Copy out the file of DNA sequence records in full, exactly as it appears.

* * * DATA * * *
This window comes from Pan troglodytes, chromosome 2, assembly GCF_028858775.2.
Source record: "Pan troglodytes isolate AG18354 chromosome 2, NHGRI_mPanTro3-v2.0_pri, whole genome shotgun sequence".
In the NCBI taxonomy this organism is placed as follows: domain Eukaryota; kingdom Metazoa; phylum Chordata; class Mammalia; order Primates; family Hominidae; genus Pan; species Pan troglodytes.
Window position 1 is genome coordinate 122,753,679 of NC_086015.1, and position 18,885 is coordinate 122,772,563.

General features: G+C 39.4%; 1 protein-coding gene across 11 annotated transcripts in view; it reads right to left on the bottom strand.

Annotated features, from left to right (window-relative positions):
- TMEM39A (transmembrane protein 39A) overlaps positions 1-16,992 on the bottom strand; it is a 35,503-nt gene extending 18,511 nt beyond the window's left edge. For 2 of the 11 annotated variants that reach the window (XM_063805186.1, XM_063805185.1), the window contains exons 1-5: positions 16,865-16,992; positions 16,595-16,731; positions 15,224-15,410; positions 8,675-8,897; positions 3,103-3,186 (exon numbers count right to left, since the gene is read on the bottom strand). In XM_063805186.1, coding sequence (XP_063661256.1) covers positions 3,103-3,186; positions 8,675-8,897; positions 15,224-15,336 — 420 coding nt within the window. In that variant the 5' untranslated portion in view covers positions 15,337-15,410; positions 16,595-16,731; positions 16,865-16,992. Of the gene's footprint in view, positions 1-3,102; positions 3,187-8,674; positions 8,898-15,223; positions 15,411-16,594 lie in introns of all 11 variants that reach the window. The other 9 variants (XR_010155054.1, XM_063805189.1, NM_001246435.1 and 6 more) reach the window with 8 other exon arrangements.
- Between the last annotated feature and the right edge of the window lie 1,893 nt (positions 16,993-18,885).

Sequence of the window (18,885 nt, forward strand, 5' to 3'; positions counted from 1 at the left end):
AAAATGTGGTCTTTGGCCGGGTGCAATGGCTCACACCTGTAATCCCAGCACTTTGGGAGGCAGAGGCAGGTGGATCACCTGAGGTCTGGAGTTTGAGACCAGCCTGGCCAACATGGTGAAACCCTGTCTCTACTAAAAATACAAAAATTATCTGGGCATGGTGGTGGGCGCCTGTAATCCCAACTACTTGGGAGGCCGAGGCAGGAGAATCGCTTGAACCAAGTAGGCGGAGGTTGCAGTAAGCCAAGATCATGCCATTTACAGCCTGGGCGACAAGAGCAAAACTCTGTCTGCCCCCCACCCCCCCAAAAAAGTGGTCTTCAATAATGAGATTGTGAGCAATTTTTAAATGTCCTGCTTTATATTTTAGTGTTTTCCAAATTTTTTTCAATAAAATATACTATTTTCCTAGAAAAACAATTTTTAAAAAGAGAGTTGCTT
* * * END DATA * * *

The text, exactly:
This window comes from Pan troglodytes, chromosome 2, assembly GCF_028858775.2.
Source record: "Pan troglodytes isolate AG18354 chromosome 2, NHGRI_mPanTro3-v2.0_pri, whole genome shotgun sequence".
In the NCBI taxonomy this organism is placed as follows: domain Eukaryota; kingdom Metazoa; phylum Chordata; class Mammalia; order Primates; family Hominidae; genus Pan; species Pan troglodytes.
Window position 1 is genome coordinate 122,753,679 of NC_086015.1, and position 18,885 is coordinate 122,772,563.

General features: G+C 39.4%; 1 protein-coding gene across 11 annotated transcripts in view; it reads right to left on the bottom strand.

Annotated features, from left to right (window-relative positions):
- TMEM39A (transmembrane protein 39A) overlaps positions 1-16,992 on the bottom strand; it is a 35,503-nt gene extending 18,511 nt beyond the window's left edge. For 2 of the 11 annotated variants that reach the window (XM_063805186.1, XM_063805185.1), the window contains exons 1-5: positions 16,865-16,992; positions 16,595-16,731; positions 15,224-15,410; positions 8,675-8,897; positions 3,103-3,186 (exon numbers count right to left, since the gene is read on the bottom strand). In XM_063805186.1, coding sequence (XP_063661256.1) covers positions 3,103-3,186; positions 8,675-8,897; positions 15,224-15,336 — 420 coding nt within the window. In that variant the 5' untranslated portion in view covers positions 15,337-15,410; positions 16,595-16,731; positions 16,865-16,992. Of the gene's footprint in view, positions 1-3,102; positions 3,187-8,674; positions 8,898-15,223; positions 15,411-16,594 lie in introns of all 11 variants that reach the window. The other 9 variants (XR_010155054.1, XM_063805189.1, NM_001246435.1 and 6 more) reach the window with 8 other exon arrangements.
- Between the last annotated feature and the right edge of the window lie 1,893 nt (positions 16,993-18,885).

Sequence of the window (18,885 nt, forward strand, 5' to 3'; positions counted from 1 at the left end):
AAAATGTGGTCTTTGGCCGGGTGCAATGGCTCACACCTGTAATCCCAGCACTTTGGGAGGCAGAGGCAGGTGGATCACCTGAGGTCTGGAGTTTGAGACCAGCCTGGCCAACATGGTGAAACCCTGTCTCTACTAAAAATACAAAAATTATCTGGGCATGGTGGTGGGCGCCTGTAATCCCAACTACTTGGGAGGCCGAGGCAGGAGAATCGCTTGAACCAAGTAGGCGGAGGTTGCAGTAAGCCAAGATCATGCCATTTACAGCCTGGGCGACAAGAGCAAAACTCTGTCTGCCCCCCACCCCCCCAAAAAAGTGGTCTTCAATAATGAGATTGTGAGCAATTTTTAAATGTCCTGCTTTATATTTTAGTGTTTTCCAAATTTTTTTCAATAAAATATACTATTTTCCTAGAAAAACAATTTTTAAAAAGAGAGTTGCTT